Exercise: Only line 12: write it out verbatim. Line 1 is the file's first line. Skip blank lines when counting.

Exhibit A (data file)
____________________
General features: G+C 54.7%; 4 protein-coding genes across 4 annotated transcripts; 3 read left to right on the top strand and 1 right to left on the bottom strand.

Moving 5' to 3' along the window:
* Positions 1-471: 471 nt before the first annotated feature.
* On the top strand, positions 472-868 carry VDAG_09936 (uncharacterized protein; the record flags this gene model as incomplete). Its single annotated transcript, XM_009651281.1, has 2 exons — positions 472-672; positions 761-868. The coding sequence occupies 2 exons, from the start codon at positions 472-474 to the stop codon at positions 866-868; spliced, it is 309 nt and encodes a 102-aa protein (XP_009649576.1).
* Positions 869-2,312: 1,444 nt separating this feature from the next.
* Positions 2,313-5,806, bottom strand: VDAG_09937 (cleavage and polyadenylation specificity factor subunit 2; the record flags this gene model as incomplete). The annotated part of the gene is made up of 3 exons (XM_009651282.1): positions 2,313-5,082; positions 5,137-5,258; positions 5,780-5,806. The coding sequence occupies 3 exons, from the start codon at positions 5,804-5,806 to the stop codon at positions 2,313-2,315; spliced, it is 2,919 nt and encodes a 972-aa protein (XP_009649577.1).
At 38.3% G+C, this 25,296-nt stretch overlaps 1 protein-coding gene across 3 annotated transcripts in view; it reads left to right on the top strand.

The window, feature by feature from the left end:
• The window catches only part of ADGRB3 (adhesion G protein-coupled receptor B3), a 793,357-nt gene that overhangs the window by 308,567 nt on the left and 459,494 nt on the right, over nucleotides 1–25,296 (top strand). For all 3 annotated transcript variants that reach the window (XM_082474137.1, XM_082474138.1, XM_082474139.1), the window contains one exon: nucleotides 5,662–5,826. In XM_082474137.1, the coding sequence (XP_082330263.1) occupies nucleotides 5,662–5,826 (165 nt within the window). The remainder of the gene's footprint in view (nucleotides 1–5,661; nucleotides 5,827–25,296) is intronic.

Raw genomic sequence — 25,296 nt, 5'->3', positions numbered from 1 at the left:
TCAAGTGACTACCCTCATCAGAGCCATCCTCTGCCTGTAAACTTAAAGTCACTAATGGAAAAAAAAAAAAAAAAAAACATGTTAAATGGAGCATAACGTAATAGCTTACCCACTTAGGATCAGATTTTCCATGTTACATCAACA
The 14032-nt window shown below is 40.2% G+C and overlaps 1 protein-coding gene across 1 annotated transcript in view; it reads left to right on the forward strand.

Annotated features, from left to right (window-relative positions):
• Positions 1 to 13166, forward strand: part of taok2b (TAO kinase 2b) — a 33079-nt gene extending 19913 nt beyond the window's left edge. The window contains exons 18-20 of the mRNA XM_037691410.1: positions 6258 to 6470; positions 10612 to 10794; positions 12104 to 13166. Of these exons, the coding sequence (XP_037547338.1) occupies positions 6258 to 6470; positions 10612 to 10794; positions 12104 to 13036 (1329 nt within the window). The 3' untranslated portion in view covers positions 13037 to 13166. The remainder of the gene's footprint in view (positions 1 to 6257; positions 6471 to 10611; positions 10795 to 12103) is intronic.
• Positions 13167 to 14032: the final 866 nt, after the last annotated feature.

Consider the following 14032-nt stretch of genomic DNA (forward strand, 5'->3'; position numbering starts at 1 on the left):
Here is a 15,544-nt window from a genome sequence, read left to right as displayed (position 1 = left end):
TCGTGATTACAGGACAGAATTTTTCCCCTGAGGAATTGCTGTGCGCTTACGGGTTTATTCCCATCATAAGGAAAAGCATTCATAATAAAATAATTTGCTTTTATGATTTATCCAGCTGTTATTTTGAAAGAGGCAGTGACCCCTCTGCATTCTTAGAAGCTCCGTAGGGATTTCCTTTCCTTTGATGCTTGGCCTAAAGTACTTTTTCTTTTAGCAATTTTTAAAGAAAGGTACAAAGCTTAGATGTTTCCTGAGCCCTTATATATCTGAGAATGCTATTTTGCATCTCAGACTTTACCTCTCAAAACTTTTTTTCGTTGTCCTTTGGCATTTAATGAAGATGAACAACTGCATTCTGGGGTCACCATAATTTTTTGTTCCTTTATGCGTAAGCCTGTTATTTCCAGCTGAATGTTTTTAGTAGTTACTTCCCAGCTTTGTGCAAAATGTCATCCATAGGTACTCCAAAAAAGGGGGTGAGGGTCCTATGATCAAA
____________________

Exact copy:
The 14032-nt window shown below is 40.2% G+C and overlaps 1 protein-coding gene across 1 annotated transcript in view; it reads left to right on the forward strand.